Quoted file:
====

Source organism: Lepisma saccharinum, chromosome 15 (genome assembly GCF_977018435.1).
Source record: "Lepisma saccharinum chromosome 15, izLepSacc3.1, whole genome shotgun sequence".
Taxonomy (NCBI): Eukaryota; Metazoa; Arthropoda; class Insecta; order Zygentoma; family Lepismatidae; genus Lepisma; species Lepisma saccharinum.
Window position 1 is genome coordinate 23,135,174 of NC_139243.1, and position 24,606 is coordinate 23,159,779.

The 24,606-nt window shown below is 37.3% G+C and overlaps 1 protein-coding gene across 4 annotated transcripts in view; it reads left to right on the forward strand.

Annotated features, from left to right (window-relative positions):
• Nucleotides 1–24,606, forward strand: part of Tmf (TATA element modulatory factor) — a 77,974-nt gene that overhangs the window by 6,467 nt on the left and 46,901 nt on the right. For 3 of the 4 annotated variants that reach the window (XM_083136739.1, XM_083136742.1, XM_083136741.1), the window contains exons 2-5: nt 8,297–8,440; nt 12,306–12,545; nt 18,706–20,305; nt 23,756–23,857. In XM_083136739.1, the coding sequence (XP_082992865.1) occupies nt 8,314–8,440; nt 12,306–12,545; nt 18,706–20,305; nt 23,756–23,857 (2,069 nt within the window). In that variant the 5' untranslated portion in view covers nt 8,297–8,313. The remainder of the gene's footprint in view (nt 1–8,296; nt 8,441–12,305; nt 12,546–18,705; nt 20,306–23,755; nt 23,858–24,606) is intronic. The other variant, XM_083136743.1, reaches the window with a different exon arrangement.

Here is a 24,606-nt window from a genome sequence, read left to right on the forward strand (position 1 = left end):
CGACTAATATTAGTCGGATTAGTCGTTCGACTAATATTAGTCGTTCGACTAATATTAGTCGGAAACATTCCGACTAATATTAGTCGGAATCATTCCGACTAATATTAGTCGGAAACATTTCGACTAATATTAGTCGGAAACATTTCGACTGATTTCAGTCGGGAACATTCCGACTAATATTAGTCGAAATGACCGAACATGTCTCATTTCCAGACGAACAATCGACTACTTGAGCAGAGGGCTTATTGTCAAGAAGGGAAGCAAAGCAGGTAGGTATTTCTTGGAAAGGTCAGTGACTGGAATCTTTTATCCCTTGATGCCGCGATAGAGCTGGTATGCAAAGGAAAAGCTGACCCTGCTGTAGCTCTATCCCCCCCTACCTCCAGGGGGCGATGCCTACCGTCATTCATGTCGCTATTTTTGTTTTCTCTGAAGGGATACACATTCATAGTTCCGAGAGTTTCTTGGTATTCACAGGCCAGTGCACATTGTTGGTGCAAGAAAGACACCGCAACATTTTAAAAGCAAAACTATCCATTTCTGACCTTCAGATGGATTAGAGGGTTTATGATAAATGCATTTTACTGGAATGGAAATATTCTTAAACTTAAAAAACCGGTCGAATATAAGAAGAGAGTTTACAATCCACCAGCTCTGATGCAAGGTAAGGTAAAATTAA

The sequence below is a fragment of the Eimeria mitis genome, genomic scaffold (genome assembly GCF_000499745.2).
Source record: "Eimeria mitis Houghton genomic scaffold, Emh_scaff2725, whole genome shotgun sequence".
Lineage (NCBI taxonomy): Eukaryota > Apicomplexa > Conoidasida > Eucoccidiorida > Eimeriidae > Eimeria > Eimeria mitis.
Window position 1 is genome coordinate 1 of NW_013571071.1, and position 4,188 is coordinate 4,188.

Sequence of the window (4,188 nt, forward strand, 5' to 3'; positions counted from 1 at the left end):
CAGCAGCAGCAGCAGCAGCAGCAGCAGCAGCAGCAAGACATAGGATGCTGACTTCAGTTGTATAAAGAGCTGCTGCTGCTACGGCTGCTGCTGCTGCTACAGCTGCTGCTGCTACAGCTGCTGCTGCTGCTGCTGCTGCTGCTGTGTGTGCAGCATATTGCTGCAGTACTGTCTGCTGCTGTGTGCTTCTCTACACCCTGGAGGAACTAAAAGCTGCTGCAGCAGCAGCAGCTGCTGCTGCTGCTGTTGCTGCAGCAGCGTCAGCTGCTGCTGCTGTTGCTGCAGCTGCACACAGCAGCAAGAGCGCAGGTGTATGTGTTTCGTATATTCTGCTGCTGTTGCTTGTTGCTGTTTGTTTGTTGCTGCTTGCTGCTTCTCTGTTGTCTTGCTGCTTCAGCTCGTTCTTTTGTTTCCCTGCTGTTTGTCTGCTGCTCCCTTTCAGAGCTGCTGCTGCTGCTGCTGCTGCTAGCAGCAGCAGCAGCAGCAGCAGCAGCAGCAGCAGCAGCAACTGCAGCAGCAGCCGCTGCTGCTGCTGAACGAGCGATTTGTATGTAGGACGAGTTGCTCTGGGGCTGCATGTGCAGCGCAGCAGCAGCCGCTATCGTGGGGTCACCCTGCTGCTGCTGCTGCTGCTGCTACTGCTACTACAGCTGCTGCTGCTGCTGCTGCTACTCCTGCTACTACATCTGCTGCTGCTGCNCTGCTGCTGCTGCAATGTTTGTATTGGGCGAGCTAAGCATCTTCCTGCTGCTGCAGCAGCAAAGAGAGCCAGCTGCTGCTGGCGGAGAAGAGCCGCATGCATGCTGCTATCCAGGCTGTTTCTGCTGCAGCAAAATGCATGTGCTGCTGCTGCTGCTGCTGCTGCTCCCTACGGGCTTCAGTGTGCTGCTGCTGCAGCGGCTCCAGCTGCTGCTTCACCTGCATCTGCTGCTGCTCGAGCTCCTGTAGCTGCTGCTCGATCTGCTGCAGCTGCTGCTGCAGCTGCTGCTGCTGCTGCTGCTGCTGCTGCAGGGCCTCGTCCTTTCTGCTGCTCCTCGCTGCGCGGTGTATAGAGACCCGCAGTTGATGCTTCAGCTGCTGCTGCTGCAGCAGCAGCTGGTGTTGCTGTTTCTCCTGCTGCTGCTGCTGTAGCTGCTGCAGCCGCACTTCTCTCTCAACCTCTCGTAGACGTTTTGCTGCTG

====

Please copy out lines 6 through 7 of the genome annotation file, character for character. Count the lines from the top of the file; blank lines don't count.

Annotated features, from left to right (window-relative positions):
• Nucleotides 1–24,606, forward strand: part of Tmf (TATA element modulatory factor) — a 77,974-nt gene that overhangs the window by 6,467 nt on the left and 46,901 nt on the right. For 3 of the 4 annotated variants that reach the window (XM_083136739.1, XM_083136742.1, XM_083136741.1), the window contains exons 2-5: nt 8,297–8,440; nt 12,306–12,545; nt 18,706–20,305; nt 23,756–23,857. In XM_083136739.1, the coding sequence (XP_082992865.1) occupies nt 8,314–8,440; nt 12,306–12,545; nt 18,706–20,305; nt 23,756–23,857 (2,069 nt within the window). In that variant the 5' untranslated portion in view covers nt 8,297–8,313. The remainder of the gene's footprint in view (nt 1–8,296; nt 8,441–12,305; nt 12,546–18,705; nt 20,306–23,755; nt 23,858–24,606) is intronic. The other variant, XM_083136743.1, reaches the window with a different exon arrangement.